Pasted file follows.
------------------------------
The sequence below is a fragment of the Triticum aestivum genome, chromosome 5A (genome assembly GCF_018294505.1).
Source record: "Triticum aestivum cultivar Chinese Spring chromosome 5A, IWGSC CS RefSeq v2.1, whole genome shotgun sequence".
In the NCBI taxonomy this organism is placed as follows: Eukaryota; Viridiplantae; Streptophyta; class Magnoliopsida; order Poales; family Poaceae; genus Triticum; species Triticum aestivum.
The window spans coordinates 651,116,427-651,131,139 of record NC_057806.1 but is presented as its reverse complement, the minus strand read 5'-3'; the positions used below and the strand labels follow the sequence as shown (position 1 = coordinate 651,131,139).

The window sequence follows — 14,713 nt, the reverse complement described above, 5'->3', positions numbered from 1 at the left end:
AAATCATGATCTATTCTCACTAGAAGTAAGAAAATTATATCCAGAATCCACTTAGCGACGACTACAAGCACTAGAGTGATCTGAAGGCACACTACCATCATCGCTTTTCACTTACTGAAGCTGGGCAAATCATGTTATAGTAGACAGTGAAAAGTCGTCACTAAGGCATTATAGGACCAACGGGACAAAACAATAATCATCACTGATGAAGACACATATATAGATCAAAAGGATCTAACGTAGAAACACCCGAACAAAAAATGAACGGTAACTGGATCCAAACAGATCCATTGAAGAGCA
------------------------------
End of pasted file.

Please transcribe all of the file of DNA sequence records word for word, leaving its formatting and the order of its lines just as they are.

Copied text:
The sequence below is a fragment of the Triticum aestivum genome, chromosome 5A (genome assembly GCF_018294505.1).
Source record: "Triticum aestivum cultivar Chinese Spring chromosome 5A, IWGSC CS RefSeq v2.1, whole genome shotgun sequence".
In the NCBI taxonomy this organism is placed as follows: Eukaryota; Viridiplantae; Streptophyta; class Magnoliopsida; order Poales; family Poaceae; genus Triticum; species Triticum aestivum.
The window spans coordinates 651,116,427-651,131,139 of record NC_057806.1 but is presented as its reverse complement, the minus strand read 5'-3'; the positions used below and the strand labels follow the sequence as shown (position 1 = coordinate 651,131,139).

The window sequence follows — 14,713 nt, the reverse complement described above, 5'->3', positions numbered from 1 at the left end:
AAATCATGATCTATTCTCACTAGAAGTAAGAAAATTATATCCAGAATCCACTTAGCGACGACTACAAGCACTAGAGTGATCTGAAGGCACACTACCATCATCGCTTTTCACTTACTGAAGCTGGGCAAATCATGTTATAGTAGACAGTGAAAAGTCGTCACTAAGGCATTATAGGACCAACGGGACAAAACAATAATCATCACTGATGAAGACACATATATAGATCAAAAGGATCTAACGTAGAAACACCCGAACAAAAAATGAACGGTAACTGGATCCAAACAGATCCATTGAAGAGCA